26 June 2010
I am staying at La Casa Roja hostel in Santiago. I took a little walk around the neighbourhood. To be honest, it’s quite run down – lots of graffiti, crumbling buildings and general urban decay. This is most likely a story of poverty rather than neglect. Just a few blocks from the hostel, I saw a man ‘sleeping rough’ on a bench. These are the real homeless and I wince to think of people like him outdoors at night when temperatures are sub-zero.
Tomorrow, after the football, I will take a walk downtown (fortunately we are close). I will probably head for the Arts & Culture Museum, and take it from there. It is my favourite part of any trip – discovering a new city, soaking up the urban delights, practicing a kind of cultural osmosis. I far prefer this slow, partial approach – getting intimate with my local surroundings – rather than rushing around with a ‘must-see, must-do’ tourist checklist.
27 June 2010
I took a walk downtown and discovered a castle – Santa Lucia. It’s on a little hill and has fantastic views of Santiago, including the backdrop of ice-capped mountains. Many photos later, I walked on to the Art Gallery. There were a few unusual sculptures, but not many paintings that grabbed me. The exception was a portrait of a Chinese coal miner. They also had lots of historical photos from the late 1800s, which gave some insight into a bygone, pre-Fordian era. The best one was of a group of kids, each with a different expression on their faces.
After the gallery, I walked to the main city square. By then, the sun was setting and I arrived just in time to witness a religious procession – a few hundred people, most with candles, some with banners of the Virgin Mary, and some in religious robes. The priests leading the march were swinging incense, and somewhere in the middle was an altar with a statue of Jesus. Then bells tolled and hymns played over the speakers of a van set up for the purpose. Everyone joined in singing, including spectators. Quite touching really, even though the religious practices themselves hold no meaning for me anymore.
The cathedral itself is on the square, so I went in and drifted a while in its reverential ambience. The square is also the place for street artists and buskers. Before leaving the square, I went over to listen to a singer who had drawn a bit of a crowd (Precila Guzman; I bought here CD to remember the moment). Some of the people were watching, but most – young and old – were spontaneously dancing. I was almost moved to tears, to see such natural joy, such celebration of life. It is one of the things I love about Latin culture. Music moves them, literally.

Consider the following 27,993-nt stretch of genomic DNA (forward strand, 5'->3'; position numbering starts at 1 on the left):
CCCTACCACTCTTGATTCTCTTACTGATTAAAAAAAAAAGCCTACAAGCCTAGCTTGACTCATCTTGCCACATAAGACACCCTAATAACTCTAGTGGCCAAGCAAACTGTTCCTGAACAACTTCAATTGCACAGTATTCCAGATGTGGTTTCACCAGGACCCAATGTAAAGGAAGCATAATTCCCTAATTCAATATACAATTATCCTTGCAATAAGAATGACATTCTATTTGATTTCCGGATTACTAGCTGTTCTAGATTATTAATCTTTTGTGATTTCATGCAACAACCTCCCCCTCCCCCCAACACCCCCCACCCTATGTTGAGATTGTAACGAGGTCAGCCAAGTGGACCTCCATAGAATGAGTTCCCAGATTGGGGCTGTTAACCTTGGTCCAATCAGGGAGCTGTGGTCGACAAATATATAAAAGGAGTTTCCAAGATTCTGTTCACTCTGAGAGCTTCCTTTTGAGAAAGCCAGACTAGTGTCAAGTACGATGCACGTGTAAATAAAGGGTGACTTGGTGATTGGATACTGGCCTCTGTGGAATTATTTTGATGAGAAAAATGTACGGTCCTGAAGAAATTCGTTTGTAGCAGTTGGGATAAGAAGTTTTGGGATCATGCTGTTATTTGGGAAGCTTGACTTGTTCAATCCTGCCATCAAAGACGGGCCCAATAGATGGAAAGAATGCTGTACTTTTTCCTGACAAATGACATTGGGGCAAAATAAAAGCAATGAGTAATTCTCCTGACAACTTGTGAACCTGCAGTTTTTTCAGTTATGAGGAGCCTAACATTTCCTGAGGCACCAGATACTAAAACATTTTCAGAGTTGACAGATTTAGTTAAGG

05 July 2010
I am staying for a few days in Valdivia with Manfred Max-Neef (“barefoot economist” and author of Human Scale Development). It took us 10 hours to drive from Santiago – very picturesque, especially with the Andes. The city is right on the sea, with a massive river going through it, and the university (of which Manfred was President a few years ago) is on an island.
Valdivia was the site of the worst earthquakes in recorded history in the 1960s (much worse than the one they had in Chile earlier this year, which was bad enough). As a result of all the subsidence (about 3 metres), a lot of the city became a wetland. This attracted all kinds of birdlife, including the rare black-necked swan. Unfortunately, due to pollution, they all died or relocated to other parts. Now, as I look out the window from Manfred’s study, there are 2 garden sculptures of these swans, which he keeps in memory of their brief period of abundance.
We took a brief drive around the campus, which is beautiful; lots of trees. Unfortunately, it is raining, so we can’t go for a walk in the Botanical Gardens. Apparently, a big storm is coming. The office here has a view over the river.
I am once again struck by how local and immediate life is. Collecting experiences is all well and good, but what we are doing now, in this moment, how we are feeling, who we love and are loved by – only these things keep us content and motivated. In a sense, we have to keep on creating the means of our own happiness, as if life is a river in which we always must have an oar in the water if we don’t want to be swept away.